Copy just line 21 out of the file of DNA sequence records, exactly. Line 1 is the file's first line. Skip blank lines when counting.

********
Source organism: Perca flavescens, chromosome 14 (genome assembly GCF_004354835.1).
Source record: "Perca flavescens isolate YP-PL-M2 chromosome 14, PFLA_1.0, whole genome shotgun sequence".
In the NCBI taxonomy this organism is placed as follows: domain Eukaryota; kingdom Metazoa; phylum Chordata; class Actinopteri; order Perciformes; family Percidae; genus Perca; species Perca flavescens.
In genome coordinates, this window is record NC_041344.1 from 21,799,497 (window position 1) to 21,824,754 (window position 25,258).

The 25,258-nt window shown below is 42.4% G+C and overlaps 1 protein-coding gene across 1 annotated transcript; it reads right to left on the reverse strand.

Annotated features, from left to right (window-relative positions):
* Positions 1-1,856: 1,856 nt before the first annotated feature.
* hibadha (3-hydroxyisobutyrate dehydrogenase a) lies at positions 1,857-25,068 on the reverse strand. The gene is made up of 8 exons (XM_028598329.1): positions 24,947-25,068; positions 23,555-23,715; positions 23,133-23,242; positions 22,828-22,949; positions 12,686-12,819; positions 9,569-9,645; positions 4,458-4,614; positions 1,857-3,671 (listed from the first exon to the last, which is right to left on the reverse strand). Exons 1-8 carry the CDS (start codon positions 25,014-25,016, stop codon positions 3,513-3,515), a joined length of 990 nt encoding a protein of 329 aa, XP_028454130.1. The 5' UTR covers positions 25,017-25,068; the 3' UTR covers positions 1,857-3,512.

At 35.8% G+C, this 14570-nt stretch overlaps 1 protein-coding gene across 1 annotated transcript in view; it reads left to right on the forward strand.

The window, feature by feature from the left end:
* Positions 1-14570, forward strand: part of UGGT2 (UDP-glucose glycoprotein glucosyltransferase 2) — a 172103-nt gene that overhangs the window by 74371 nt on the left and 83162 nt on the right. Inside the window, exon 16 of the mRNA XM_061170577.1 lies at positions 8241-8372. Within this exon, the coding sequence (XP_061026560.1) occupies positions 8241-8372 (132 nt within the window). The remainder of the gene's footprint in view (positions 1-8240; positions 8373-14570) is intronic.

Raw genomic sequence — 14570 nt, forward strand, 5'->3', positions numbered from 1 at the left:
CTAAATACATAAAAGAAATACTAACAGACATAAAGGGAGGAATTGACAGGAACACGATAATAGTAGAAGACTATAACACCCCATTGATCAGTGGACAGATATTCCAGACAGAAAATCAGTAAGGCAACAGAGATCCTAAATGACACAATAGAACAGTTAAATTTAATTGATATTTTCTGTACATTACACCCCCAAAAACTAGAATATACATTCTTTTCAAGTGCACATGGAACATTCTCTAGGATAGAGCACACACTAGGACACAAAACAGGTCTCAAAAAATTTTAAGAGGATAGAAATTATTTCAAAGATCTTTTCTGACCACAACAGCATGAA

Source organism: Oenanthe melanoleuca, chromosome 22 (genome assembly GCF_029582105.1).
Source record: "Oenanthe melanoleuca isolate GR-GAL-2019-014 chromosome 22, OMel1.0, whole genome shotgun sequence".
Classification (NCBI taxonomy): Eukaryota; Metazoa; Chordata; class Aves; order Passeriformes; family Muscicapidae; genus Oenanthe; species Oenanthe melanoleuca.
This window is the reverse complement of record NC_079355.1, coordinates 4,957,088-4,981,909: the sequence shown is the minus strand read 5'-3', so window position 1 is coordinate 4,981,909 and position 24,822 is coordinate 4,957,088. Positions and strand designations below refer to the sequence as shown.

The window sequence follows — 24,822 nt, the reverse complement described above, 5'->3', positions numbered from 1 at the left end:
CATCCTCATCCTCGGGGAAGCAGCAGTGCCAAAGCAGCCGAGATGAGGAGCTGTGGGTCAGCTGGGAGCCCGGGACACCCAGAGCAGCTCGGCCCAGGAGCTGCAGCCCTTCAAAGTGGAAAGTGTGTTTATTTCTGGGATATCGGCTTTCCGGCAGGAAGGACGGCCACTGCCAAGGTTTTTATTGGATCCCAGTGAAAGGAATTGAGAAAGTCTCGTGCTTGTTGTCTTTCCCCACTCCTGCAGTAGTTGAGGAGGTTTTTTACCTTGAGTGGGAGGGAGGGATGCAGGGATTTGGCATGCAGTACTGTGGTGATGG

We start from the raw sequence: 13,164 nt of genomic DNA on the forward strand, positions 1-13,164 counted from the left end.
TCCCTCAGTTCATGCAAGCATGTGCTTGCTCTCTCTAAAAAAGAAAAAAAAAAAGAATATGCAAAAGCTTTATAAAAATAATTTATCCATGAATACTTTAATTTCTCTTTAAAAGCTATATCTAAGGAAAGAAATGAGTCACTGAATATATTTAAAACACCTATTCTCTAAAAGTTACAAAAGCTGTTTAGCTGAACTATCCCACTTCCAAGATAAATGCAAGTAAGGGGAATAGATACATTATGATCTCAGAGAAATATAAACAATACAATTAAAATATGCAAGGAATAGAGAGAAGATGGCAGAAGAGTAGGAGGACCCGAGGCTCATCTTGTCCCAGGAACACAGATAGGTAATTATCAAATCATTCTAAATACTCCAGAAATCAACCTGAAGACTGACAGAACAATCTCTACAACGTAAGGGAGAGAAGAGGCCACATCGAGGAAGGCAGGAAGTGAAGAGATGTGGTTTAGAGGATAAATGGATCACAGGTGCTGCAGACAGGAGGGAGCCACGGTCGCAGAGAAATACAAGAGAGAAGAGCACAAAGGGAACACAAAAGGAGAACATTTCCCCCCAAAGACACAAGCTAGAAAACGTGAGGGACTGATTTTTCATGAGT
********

TCCCTCAGTTCATGCAAGCATGTGCTTGCTCTCTCTAAAAAAGAAAAAAAAAAAGAATATGCAAAAGCTTTATAAAAATAATTTATCCATGAATACTTTAATTTCTCTTTAAAAGCTATATCTAAGGAAAGAAATGAGTCACTGAATATATTTAAAACACCTATTCTCTAAAAGTTACAAAAGCTGTTTAGCTGAACTATCCCACTTCCAAGATAAATGCAAGTAAGGGGAATAGATACATTATGATCTCAGAGAAATATAAACAATACAATTAAAATATGCAAGGAATAGAGAGAAGATGGCAGAAGAGTAGGAGGACCCGAGGCTCATCTTGTCCCAGGAACACAGATAGGTAATTATCAAATCATTCTAAATACTCCAGAAATCAACCTGAAGACTGACAGAACAATCTCTACAACGTAAGGGAGAGAAGAGGCCACATCGAGGAAGGCAGGAAGTGAAGAGATGTGGTTTAGAGGATAAATGGATCACAGGTGCTGCAGACAGGAGGGAGCCACGGTCGCAGAGAAATACAAGAGAGAAGAGCACAAAGGGAACACAAAAGGAGAACATTTCCCCCCAAAGACACAAGCTAGAAAACGTGAGGGACTGATTTTTCATGAGT